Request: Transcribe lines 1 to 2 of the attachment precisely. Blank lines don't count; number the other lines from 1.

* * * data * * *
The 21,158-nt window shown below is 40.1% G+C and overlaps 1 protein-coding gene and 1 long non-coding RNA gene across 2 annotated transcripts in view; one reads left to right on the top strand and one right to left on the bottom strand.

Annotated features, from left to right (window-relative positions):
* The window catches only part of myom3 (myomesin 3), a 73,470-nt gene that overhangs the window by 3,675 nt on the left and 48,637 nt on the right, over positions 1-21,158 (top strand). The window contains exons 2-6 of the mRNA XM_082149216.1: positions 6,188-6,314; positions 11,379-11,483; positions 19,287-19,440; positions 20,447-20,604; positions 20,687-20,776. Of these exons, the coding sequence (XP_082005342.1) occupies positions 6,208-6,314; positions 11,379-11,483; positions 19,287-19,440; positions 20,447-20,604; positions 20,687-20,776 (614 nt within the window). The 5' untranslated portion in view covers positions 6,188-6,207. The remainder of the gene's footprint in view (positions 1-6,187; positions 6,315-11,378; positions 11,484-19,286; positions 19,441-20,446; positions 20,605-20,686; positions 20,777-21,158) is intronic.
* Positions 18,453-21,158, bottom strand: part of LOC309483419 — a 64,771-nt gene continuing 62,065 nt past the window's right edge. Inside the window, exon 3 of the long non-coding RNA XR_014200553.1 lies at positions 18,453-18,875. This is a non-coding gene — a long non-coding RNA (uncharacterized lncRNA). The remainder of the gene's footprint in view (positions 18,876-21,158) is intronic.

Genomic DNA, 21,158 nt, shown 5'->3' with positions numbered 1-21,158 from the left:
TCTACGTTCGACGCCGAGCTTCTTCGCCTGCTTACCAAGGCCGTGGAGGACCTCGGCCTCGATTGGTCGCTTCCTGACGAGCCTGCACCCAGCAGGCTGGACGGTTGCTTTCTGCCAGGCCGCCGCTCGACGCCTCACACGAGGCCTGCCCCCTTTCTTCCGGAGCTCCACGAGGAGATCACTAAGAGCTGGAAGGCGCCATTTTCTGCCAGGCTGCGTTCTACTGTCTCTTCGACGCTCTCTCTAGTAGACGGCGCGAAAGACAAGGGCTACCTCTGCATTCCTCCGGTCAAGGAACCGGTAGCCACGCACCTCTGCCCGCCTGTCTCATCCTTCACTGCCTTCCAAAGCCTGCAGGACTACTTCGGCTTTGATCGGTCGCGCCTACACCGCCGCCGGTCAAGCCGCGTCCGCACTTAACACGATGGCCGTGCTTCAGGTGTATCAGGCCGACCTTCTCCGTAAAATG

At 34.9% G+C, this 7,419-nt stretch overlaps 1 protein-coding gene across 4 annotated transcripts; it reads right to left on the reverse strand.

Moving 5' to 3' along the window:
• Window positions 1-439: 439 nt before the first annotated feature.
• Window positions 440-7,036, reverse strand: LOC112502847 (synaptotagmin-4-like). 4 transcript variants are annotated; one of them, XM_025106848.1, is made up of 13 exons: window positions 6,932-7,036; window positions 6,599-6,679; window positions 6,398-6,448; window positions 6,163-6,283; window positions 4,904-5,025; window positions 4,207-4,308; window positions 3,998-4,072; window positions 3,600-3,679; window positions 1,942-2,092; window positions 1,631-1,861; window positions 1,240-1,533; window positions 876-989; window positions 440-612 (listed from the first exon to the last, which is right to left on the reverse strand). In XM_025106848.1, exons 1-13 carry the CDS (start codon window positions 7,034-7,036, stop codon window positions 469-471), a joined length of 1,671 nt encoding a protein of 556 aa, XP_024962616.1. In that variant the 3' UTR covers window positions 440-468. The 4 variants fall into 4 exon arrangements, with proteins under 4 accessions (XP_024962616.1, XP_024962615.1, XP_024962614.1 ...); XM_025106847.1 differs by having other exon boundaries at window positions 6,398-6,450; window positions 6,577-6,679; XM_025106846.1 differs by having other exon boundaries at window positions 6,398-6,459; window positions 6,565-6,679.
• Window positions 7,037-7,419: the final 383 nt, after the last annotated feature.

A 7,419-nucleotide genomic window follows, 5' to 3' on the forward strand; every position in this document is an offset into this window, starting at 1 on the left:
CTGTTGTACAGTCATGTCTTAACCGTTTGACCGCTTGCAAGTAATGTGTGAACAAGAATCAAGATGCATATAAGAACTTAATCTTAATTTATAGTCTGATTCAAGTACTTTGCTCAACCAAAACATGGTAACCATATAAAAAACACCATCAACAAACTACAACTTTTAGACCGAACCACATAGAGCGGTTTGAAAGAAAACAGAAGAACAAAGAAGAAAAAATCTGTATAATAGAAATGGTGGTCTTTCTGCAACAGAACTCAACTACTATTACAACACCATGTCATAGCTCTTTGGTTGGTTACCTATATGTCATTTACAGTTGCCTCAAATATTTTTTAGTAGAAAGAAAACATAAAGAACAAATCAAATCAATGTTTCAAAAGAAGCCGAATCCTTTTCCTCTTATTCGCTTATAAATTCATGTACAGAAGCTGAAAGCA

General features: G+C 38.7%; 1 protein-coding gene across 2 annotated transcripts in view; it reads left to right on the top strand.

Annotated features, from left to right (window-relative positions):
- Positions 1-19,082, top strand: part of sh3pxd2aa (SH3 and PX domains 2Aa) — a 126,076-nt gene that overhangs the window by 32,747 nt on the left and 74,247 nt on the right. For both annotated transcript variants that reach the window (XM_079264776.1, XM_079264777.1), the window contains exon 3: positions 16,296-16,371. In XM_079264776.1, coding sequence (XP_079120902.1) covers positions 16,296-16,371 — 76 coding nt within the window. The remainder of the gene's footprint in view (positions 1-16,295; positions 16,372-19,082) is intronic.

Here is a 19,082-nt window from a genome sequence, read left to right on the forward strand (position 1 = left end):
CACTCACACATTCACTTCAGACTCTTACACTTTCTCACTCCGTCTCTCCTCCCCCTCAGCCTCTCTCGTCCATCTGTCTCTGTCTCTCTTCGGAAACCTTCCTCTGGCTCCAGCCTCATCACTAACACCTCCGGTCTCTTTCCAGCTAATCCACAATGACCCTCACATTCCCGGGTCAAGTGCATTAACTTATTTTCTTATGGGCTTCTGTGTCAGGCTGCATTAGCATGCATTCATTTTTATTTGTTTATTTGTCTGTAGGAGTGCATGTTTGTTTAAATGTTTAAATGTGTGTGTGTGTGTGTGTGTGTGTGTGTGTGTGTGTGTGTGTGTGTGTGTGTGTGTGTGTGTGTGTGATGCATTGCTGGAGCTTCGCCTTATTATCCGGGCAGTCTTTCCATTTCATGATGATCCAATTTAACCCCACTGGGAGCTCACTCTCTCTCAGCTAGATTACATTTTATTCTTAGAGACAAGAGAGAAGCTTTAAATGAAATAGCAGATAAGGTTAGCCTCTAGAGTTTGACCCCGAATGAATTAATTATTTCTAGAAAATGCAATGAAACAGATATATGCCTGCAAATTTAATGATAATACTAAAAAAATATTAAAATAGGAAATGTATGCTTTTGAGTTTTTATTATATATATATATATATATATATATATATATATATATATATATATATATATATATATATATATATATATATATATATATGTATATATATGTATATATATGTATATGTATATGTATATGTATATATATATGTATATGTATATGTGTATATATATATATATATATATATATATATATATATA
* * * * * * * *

The 21,158-nt window shown below is 40.1% G+C and overlaps 1 protein-coding gene and 1 long non-coding RNA gene across 2 annotated transcripts in view; one reads left to right on the top strand and one right to left on the bottom strand.

Annotated features, from left to right (window-relative positions):